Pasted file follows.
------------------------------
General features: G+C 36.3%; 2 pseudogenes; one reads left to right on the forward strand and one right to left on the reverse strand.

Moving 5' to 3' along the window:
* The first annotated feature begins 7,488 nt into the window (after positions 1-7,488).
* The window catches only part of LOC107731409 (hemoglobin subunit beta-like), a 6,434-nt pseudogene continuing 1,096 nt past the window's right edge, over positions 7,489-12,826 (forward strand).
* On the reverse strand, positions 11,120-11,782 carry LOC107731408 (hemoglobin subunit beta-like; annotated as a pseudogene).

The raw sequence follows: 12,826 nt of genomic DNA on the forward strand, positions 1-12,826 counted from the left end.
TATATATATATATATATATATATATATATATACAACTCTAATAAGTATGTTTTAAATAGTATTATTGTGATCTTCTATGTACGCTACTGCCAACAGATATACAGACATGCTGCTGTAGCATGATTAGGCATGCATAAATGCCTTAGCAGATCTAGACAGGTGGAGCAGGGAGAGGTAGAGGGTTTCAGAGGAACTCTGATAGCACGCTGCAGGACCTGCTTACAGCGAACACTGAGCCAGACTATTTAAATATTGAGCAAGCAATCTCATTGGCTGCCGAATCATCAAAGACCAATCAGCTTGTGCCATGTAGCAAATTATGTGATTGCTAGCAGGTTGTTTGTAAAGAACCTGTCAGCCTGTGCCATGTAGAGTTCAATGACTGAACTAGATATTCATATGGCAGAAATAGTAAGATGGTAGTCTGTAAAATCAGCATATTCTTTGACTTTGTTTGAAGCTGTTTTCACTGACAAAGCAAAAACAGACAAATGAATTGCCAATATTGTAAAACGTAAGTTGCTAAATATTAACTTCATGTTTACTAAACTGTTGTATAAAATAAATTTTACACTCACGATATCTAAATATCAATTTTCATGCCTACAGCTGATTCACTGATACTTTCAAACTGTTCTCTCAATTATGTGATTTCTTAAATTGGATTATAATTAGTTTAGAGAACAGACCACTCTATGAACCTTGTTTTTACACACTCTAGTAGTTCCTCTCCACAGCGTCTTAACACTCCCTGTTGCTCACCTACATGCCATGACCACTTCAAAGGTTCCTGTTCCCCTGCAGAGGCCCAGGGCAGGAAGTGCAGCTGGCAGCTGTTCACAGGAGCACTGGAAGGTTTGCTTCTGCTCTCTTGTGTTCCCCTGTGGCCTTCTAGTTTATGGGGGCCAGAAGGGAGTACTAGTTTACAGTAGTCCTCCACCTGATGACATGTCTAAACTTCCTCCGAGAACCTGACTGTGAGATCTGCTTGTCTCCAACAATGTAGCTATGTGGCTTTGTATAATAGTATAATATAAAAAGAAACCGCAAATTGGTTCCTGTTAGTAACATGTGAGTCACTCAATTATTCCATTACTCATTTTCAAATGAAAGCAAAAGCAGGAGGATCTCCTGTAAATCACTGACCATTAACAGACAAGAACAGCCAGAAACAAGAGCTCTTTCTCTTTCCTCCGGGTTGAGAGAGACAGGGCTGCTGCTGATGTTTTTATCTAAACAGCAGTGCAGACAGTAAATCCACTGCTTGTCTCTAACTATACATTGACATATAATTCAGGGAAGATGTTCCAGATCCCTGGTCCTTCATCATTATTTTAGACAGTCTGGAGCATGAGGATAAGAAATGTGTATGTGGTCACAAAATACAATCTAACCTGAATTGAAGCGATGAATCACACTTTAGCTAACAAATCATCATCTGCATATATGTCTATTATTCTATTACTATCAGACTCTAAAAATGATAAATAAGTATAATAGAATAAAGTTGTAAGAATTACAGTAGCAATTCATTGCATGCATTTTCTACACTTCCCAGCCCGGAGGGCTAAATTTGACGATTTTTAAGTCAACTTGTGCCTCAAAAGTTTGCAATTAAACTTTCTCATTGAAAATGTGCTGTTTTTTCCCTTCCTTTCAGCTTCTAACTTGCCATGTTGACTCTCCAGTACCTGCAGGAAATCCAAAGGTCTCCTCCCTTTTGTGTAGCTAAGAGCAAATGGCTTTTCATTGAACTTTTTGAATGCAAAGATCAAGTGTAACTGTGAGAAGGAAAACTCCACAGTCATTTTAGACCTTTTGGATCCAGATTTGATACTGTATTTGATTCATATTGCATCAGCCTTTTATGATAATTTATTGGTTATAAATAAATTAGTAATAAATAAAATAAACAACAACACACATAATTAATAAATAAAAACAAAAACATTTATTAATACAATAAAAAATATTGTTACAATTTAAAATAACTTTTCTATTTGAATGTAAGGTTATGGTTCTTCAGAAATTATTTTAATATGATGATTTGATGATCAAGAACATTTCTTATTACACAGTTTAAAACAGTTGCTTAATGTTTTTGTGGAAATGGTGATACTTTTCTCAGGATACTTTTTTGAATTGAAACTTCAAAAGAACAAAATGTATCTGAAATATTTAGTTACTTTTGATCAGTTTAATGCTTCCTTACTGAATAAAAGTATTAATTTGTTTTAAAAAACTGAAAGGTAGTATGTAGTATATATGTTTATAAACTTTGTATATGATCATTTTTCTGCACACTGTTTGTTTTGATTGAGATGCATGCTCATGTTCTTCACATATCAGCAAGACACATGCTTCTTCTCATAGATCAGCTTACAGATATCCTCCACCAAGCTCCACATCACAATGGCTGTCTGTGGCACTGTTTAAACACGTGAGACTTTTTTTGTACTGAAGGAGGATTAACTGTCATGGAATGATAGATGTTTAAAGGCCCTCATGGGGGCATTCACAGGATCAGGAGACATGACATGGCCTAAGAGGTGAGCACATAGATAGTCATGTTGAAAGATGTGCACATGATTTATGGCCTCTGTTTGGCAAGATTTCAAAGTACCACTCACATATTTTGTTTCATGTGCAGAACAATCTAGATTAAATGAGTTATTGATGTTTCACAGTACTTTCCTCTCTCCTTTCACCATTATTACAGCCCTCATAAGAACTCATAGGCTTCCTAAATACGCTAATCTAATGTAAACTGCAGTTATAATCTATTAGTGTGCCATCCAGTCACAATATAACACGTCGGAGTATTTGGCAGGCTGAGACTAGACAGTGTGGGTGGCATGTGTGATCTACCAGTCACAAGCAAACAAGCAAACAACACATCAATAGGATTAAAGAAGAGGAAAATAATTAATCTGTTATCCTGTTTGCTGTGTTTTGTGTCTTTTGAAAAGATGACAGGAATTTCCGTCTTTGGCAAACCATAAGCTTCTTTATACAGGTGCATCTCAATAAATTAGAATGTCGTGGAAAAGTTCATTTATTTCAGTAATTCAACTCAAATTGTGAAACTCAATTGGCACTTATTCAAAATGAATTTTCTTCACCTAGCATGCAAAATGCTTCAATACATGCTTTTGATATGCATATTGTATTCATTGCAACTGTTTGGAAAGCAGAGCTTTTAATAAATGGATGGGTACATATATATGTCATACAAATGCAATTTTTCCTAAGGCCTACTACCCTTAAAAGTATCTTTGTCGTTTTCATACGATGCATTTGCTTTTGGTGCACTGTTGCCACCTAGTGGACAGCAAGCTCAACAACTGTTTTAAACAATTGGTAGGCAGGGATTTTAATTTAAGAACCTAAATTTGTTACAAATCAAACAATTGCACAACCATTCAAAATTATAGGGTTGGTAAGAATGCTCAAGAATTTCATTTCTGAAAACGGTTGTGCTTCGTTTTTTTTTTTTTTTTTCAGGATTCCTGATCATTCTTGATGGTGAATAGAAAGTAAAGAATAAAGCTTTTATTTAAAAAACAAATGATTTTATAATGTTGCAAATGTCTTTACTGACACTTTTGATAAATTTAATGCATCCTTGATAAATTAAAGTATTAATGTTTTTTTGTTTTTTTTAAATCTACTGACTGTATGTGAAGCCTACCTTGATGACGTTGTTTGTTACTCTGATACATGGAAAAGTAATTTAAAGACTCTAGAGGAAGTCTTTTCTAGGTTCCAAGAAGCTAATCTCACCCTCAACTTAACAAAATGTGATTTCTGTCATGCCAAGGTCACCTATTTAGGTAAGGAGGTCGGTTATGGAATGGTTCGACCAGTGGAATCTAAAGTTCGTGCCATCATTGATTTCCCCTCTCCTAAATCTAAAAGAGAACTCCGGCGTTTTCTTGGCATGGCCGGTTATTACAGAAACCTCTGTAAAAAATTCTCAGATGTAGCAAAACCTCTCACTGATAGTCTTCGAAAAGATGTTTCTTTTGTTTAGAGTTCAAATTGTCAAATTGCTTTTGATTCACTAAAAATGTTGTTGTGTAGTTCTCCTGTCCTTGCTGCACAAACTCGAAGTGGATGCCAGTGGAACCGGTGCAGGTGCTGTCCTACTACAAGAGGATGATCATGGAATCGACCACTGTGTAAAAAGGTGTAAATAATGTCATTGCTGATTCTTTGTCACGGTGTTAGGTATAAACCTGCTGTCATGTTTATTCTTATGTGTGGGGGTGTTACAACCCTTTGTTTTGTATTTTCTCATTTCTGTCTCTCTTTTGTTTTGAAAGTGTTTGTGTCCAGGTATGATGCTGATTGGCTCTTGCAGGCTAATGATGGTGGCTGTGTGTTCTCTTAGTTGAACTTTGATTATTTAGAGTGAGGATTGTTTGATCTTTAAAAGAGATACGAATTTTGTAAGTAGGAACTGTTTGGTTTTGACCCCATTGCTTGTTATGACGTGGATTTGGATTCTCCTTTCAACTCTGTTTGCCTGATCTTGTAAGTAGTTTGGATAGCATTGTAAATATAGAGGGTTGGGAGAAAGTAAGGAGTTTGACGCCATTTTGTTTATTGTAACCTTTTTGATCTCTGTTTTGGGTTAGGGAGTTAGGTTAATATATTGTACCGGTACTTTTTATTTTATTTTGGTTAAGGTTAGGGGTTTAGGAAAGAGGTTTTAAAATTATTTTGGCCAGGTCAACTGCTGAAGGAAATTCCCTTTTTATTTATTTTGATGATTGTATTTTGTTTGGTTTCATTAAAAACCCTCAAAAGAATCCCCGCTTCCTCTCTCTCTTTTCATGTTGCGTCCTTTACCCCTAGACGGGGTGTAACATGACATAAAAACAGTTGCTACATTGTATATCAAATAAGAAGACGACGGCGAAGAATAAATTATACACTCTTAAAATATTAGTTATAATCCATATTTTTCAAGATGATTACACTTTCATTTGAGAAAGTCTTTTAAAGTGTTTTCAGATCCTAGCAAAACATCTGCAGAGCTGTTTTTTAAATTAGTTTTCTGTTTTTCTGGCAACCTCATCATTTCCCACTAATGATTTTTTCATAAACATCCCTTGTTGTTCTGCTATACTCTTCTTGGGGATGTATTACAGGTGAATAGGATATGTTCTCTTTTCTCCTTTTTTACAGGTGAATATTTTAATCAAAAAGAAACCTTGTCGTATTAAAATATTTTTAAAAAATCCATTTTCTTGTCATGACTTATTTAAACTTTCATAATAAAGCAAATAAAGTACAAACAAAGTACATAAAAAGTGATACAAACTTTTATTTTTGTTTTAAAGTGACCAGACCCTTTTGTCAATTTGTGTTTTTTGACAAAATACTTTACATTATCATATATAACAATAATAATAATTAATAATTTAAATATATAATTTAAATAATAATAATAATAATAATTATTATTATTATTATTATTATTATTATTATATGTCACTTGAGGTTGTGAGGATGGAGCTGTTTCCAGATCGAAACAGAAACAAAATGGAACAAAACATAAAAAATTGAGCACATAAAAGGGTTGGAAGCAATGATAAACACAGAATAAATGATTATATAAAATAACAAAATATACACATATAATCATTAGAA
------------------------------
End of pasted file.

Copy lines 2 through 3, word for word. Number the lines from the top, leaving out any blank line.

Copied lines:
Moving 5' to 3' along the window:
* The first annotated feature begins 7,488 nt into the window (after positions 1-7,488).